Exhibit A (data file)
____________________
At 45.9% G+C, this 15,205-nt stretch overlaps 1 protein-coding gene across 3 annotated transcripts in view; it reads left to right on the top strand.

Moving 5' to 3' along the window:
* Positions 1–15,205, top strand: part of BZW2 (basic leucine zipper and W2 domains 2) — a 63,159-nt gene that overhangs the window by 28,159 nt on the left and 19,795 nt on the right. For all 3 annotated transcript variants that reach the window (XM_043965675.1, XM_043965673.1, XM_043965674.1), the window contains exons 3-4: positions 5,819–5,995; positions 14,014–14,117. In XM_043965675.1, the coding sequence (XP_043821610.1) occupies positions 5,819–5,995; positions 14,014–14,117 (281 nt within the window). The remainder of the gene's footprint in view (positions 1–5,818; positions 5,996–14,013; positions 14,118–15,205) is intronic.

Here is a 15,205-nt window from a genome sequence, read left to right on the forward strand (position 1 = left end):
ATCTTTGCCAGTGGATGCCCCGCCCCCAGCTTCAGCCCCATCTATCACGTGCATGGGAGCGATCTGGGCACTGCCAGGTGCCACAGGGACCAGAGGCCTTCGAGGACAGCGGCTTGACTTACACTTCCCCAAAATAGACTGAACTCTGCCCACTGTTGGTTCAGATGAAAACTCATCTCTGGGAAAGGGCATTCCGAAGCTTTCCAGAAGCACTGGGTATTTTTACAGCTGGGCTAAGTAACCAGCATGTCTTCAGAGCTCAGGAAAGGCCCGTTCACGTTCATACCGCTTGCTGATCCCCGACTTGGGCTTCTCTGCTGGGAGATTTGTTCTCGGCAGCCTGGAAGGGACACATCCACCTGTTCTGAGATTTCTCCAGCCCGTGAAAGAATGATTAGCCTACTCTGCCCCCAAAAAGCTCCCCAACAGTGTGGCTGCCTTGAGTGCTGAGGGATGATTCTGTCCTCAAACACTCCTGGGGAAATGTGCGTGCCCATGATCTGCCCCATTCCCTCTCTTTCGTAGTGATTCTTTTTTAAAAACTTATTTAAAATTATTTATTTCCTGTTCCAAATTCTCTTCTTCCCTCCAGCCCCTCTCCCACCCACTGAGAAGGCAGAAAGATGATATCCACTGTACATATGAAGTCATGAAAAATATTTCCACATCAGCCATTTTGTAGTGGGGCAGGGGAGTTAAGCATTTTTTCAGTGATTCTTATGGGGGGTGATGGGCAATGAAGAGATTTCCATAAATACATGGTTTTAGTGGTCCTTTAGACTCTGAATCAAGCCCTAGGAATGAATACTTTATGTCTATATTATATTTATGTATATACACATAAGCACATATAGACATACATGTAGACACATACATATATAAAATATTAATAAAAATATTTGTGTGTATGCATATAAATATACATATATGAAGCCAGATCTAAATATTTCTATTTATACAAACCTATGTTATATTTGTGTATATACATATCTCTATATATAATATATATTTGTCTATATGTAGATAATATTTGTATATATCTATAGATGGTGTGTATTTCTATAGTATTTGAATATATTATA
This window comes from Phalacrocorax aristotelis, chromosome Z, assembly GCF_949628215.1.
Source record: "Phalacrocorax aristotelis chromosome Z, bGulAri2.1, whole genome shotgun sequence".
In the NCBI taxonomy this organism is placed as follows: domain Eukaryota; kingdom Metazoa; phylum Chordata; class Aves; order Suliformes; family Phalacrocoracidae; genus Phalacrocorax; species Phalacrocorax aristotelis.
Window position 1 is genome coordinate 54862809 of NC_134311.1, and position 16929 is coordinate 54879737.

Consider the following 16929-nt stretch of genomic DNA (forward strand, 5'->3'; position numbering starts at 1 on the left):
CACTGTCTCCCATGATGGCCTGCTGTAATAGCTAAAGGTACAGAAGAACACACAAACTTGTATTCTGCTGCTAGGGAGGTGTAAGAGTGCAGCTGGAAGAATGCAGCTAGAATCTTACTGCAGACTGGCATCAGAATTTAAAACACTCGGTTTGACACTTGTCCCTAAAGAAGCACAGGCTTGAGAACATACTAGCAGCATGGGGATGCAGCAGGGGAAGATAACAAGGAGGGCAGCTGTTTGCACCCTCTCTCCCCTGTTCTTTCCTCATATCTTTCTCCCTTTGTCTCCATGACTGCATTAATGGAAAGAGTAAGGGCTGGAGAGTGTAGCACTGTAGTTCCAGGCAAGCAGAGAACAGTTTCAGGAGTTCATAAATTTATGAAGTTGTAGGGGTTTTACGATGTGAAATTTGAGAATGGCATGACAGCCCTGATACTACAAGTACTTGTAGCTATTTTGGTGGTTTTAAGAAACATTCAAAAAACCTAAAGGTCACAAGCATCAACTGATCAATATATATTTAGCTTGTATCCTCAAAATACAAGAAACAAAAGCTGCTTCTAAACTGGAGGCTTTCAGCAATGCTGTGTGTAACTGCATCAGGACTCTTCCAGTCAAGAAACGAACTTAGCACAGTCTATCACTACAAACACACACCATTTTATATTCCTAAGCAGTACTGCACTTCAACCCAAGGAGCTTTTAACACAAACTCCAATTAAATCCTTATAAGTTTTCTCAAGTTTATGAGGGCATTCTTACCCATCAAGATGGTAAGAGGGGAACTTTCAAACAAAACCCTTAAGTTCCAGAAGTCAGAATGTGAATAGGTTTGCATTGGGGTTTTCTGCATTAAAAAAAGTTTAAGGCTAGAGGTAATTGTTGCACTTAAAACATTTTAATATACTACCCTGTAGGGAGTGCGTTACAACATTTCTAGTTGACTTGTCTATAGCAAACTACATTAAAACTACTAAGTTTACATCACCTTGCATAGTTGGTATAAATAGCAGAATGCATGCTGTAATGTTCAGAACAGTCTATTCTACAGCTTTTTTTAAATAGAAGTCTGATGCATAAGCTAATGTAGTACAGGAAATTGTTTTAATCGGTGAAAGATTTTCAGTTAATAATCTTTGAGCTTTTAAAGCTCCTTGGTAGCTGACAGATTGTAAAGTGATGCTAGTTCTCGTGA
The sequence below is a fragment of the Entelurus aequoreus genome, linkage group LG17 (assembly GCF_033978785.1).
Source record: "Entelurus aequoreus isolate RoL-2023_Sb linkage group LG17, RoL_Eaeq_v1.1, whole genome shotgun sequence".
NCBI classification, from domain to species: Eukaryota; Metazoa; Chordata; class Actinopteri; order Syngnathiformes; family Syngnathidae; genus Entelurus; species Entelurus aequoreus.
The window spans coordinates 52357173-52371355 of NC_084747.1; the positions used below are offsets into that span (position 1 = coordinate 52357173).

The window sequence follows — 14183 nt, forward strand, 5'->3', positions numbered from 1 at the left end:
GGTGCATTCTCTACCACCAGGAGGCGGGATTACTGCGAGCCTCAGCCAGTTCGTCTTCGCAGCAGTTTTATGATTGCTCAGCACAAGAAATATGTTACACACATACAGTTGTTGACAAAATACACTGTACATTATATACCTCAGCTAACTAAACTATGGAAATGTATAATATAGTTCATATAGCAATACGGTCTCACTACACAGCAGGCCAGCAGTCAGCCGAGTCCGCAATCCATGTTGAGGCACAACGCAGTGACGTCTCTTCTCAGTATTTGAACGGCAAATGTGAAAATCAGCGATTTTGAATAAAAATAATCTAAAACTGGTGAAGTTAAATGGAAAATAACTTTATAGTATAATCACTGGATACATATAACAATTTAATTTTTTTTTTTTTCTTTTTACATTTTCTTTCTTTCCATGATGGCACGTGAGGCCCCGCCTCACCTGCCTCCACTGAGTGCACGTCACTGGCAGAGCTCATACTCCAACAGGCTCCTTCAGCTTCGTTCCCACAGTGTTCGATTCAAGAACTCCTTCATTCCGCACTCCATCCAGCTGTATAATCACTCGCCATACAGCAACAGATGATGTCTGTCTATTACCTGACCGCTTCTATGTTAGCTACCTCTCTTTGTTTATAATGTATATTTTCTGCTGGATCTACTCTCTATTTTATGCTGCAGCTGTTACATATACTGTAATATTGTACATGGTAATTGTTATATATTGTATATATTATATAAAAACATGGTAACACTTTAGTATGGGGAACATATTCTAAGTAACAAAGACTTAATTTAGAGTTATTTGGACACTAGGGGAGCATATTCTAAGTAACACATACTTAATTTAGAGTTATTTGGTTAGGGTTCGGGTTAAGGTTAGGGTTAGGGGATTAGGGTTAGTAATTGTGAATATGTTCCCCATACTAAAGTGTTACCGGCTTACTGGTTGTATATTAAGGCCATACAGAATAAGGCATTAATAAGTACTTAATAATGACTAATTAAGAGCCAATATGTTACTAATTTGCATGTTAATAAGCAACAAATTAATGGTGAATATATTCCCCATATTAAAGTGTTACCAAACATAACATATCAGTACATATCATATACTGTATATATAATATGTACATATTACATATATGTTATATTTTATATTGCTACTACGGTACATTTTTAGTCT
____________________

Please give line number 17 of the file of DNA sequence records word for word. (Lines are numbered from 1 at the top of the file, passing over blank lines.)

GGTGCATTCTCTACCACCAGGAGGCGGGATTACTGCGAGCCTCAGCCAGTTCGTCTTCGCAGCAGTTTTATGATTGCTCAGCACAAGAAATATGTTACACACATACAGTTGTTGACAAAATACACTGTACATTATATACCTCAGCTAACTAAACTATGGAAATGTATAATATAGTTCATATAGCAATACGGTCTCACTACACAGCAGGCCAGCAGTCAGCCGAGTCCGCAATCCATGTTGAGGCACAACGCAGTGACGTCTCTTCTCAGTATTTGAACGGCAAATGTGAAAATCAGCGATTTTGAATAAAAATAATCTAAAACTGGTGAAGTTAAATGGAAAATAACTTTATAGTATAATCACTGGATACATATAACAATTTAATTTTTTTTTTTTTCTTTTTACATTTTCTTTCTTTCCATGATGGCACGTGAGGCCCCGCCTCACCTGCCTCCACTGAGTGCACGTCACTGGCAGAGCTCATACTCCAACAGGCTCCTTCAGCTTCGTTCCCACAGTGTTCGATTCAAGAACTCCTTCATTCCGCACTCCATCCAGCTGTATAATCACTCGCCATACAGCAACAGATGATGTCTGTCTATTACCTGACCGCTTCTATGTTAGCTACCTCTCTTTGTTTATAATGTATATTTTCTGCTGGATCTACTCTCTATTTTATGCTGCAGCTGTTACATATACTGTAATATTGTACATGGTAATTGTTATATATTGTATATATTATATAAAAACATGGTAACACTTTAGTATGGGGAACATATTCTAAGTAACAAAGACTTAATTTAGAGTTATTTGGACACTAGGGGAGCATATTCTAAGTAACACATACTTAATTTAGAGTTATTTGGTTAGGGTTCGGGTTAAGGTTAGGGTTAGGGGATTAGGGTTAGTAATTGTGAATATGTTCCCCATACTAAAGTGTTACCGGCTTACTGGTTGTATATTAAGGCCATACAGAATAAGGCATTAATAAGTACTTAATAATGACTAATTAAGAGCCAATATGTTACTAATTTGCATGTTAATAAGCAACAAATTAATGGTGAATATATTCCCCATATTAAAGTGTTACCAAACATAACATATCAGTACATATCATATACTGTATATATAATATGTACATATTACATATATGTTATATTTTATATTGCTACTACGGTACATTTTTAGTCT